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Last week the shelter received a phone call from a man needing to release seven Shepherd mix puppies. Apparently, the animal control officer in his township had been in contact with him several times, at first trying to help the owner. Then as time went by, trying to help the puppies out of a bad situation. It seems the man could not bring himself to give up any of the pups, until at seven months, he realized that they were too much to care for. When he finally did show up at the shelter, he brought only three and was non-committal about when he could bring in the remaining four pups. We are working with animal control to make that happen as soon as possible, but for the moment, we at least have three of the seven to start working with.

At seven months of age, many important milestones in a young dog’s life should have been met. These are very formative months in which socialization, housebreaking and obedience training should have been emphasized. It does not appear that the pups were abused in any way, they simply have missed out on the daily experiences that help them develop into companion animals. The owner was very emotional when he brought the dogs in and it did appear that he cared for them, even if his care was misguided.  Although these dogs are behind, they are still young and malleable enough to become great pets.

They were understandably terrified when they first entered the shelter. Having never left the property they were born on and having social interaction with just a couple of people, the experience of being loaded into the car and then dropped off at the shelter had to be quite a traumatic experience for them. In spite of their fear, our vet tech staff was immediately able to check them out, vaccinate, de-worm and treat them for any parasites they might be carrying. This is pretty remarkable and speaks to their innate desire to have positive interactions with people. Often animals that lack social skills must be given a few days to get more comfortable before a full health evaluation can be performed.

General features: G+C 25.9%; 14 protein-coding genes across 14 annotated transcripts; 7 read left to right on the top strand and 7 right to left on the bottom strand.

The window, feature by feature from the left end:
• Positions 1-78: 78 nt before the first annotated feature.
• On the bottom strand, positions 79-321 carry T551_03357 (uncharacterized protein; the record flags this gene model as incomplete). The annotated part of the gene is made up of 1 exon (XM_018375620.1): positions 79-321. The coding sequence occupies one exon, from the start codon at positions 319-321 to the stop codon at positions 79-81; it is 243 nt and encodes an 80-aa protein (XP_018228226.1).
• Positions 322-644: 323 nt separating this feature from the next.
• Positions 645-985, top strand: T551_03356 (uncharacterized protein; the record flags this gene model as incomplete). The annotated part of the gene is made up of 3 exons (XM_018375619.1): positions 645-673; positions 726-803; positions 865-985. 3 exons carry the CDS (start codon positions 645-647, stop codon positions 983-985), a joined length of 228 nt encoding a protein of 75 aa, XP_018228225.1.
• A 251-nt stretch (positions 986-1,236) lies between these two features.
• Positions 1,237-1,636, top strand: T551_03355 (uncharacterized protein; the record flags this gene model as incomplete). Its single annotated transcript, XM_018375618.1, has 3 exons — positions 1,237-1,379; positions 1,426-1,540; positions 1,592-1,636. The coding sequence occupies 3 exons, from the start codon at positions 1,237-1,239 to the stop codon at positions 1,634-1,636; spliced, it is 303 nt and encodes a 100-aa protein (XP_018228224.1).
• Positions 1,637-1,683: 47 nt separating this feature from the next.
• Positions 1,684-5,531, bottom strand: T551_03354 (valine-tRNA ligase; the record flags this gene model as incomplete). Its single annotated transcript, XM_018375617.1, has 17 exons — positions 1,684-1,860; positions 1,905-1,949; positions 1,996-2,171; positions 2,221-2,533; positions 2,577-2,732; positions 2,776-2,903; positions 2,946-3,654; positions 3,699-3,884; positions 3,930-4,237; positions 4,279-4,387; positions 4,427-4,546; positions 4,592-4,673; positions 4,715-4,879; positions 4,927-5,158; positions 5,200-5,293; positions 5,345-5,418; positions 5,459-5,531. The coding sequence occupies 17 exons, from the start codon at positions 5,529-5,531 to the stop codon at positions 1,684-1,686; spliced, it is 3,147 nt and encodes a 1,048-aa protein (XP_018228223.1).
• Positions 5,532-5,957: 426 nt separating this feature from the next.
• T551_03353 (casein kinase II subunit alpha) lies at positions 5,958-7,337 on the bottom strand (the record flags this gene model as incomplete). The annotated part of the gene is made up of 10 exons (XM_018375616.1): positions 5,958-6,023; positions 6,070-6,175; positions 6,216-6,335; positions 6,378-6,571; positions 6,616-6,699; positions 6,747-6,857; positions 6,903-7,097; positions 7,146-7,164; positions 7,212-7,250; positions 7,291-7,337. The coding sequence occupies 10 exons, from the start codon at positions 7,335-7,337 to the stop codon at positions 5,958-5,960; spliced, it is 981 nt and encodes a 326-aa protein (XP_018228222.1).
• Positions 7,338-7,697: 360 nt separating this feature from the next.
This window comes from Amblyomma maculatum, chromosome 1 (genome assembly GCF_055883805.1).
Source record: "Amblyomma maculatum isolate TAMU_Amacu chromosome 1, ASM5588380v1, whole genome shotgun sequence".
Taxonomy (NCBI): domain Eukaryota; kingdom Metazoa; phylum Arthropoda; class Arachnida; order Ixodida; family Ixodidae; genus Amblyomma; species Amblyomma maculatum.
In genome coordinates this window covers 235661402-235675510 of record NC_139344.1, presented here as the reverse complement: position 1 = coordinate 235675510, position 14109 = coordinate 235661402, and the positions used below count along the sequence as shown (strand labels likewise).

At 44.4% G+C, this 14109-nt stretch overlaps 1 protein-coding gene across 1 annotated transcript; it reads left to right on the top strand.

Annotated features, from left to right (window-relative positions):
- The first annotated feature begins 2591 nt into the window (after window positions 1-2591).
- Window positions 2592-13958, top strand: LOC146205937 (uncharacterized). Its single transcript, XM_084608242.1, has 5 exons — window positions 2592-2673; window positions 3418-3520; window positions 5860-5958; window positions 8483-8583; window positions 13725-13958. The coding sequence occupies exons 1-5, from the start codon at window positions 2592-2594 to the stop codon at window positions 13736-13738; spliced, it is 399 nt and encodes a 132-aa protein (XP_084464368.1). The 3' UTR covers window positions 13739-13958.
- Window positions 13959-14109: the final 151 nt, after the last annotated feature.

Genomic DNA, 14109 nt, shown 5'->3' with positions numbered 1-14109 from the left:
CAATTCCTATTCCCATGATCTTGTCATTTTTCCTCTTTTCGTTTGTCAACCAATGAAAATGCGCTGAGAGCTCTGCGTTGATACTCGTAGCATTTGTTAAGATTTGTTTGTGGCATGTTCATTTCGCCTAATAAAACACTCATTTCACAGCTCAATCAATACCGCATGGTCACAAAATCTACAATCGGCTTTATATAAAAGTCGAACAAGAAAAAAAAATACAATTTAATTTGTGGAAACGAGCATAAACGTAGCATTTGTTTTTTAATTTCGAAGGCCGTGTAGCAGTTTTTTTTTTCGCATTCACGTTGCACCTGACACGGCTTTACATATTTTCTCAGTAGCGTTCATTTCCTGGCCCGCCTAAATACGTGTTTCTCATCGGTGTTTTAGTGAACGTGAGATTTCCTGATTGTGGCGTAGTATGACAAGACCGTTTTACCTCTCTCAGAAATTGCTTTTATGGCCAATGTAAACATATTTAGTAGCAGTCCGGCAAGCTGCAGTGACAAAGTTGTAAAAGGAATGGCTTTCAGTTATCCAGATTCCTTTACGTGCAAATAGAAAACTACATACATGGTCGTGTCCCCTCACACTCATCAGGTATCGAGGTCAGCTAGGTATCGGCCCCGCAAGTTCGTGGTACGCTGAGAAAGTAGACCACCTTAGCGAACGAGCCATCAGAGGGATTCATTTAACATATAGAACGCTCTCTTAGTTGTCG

At first they would run out to their outdoor kennels when approached, but now, just two days later, none of them are running away and there’s even some tail wagging going on. The staff will continue to work in gaining their trust and getting them to the next phase of finding good homes for them. Within a few days we should have a better idea of what these first three pups need to help them gain confidence in their individuality as opposed to simply being part of the pack. Whether they are adopted out directly, go to foster homes or rescue partners, will depend on how well they adapt to new experiences and new people.

We hope to have the remainder of the litter sometime this week so that they too can get into good homes and begin their training. These dogs will require owners that are dedicated to giving them the time and positive reinforcement they’ll need, but I see intelligence in their eyes and a yearning for attention in their mannerisms. If you’re interested in Timmy, Lassie or Maxine, we encourage you to make an appointment to meet with them; the sooner, the better.

Source: South Jersey Regional Animal Shelter: Shepherd mix pups need owners with time to help

Posted in 2020, SJRAS Articles